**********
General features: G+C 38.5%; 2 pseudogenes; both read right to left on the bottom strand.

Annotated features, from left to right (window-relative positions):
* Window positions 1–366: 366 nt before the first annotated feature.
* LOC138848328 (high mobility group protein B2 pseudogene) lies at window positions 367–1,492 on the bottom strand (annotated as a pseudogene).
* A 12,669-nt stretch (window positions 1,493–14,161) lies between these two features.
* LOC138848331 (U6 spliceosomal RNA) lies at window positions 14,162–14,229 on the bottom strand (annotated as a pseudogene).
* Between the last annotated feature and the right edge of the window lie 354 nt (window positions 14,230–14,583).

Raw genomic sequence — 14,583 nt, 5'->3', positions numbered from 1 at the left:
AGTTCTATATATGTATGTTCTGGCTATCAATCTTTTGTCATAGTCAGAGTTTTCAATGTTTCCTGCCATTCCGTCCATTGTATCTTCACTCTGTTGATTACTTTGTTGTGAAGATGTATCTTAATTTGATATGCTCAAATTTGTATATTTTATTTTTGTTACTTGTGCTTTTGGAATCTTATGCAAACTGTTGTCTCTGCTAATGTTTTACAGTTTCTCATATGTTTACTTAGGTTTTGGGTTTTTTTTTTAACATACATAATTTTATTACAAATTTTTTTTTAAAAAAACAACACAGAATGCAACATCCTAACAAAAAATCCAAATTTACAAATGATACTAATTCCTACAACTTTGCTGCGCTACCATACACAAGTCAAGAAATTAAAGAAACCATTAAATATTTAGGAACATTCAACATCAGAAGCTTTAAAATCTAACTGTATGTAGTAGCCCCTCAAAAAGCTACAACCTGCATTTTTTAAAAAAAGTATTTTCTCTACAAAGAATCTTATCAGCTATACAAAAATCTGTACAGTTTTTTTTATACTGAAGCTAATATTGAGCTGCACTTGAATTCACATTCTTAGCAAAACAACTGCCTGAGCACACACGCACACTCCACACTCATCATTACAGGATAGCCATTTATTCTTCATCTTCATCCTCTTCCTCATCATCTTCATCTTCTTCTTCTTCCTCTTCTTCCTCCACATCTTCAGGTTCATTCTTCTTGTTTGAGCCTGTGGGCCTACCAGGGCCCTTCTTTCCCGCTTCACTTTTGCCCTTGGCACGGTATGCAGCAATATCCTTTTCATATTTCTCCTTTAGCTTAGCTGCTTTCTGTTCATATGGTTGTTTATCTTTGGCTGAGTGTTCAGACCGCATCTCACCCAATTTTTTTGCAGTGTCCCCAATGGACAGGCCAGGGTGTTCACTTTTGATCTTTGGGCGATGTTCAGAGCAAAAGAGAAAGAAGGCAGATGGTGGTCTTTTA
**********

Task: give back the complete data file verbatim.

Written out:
General features: G+C 38.5%; 2 pseudogenes; both read right to left on the bottom strand.

Annotated features, from left to right (window-relative positions):
* Window positions 1–366: 366 nt before the first annotated feature.
* LOC138848328 (high mobility group protein B2 pseudogene) lies at window positions 367–1,492 on the bottom strand (annotated as a pseudogene).
* A 12,669-nt stretch (window positions 1,493–14,161) lies between these two features.
* LOC138848331 (U6 spliceosomal RNA) lies at window positions 14,162–14,229 on the bottom strand (annotated as a pseudogene).
* Between the last annotated feature and the right edge of the window lie 354 nt (window positions 14,230–14,583).

Raw genomic sequence — 14,583 nt, 5'->3', positions numbered from 1 at the left:
AGTTCTATATATGTATGTTCTGGCTATCAATCTTTTGTCATAGTCAGAGTTTTCAATGTTTCCTGCCATTCCGTCCATTGTATCTTCACTCTGTTGATTACTTTGTTGTGAAGATGTATCTTAATTTGATATGCTCAAATTTGTATATTTTATTTTTGTTACTTGTGCTTTTGGAATCTTATGCAAACTGTTGTCTCTGCTAATGTTTTACAGTTTCTCATATGTTTACTTAGGTTTTGGGTTTTTTTTTTAACATACATAATTTTATTACAAATTTTTTTTTAAAAAAACAACACAGAATGCAACATCCTAACAAAAAATCCAAATTTACAAATGATACTAATTCCTACAACTTTGCTGCGCTACCATACACAAGTCAAGAAATTAAAGAAACCATTAAATATTTAGGAACATTCAACATCAGAAGCTTTAAAATCTAACTGTATGTAGTAGCCCCTCAAAAAGCTACAACCTGCATTTTTTAAAAAAAGTATTTTCTCTACAAAGAATCTTATCAGCTATACAAAAATCTGTACAGTTTTTTTTATACTGAAGCTAATATTGAGCTGCACTTGAATTCACATTCTTAGCAAAACAACTGCCTGAGCACACACGCACACTCCACACTCATCATTACAGGATAGCCATTTATTCTTCATCTTCATCCTCTTCCTCATCATCTTCATCTTCTTCTTCTTCCTCTTCTTCCTCCACATCTTCAGGTTCATTCTTCTTGTTTGAGCCTGTGGGCCTACCAGGGCCCTTCTTTCCCGCTTCACTTTTGCCCTTGGCACGGTATGCAGCAATATCCTTTTCATATTTCTCCTTTAGCTTAGCTGCTTTCTGTTCATATGGTTGTTTATCTTTGGCTGAGTGTTCAGACCGCATCTCACCCAATTTTTTTGCAGTGTCCCCAATGGACAGGCCAGGGTGTTCACTTTTGATCTTTGGGCGATGTTCAGAGCAAAAGAGAAAGAAGGCAGATGGTGGTCTTTTA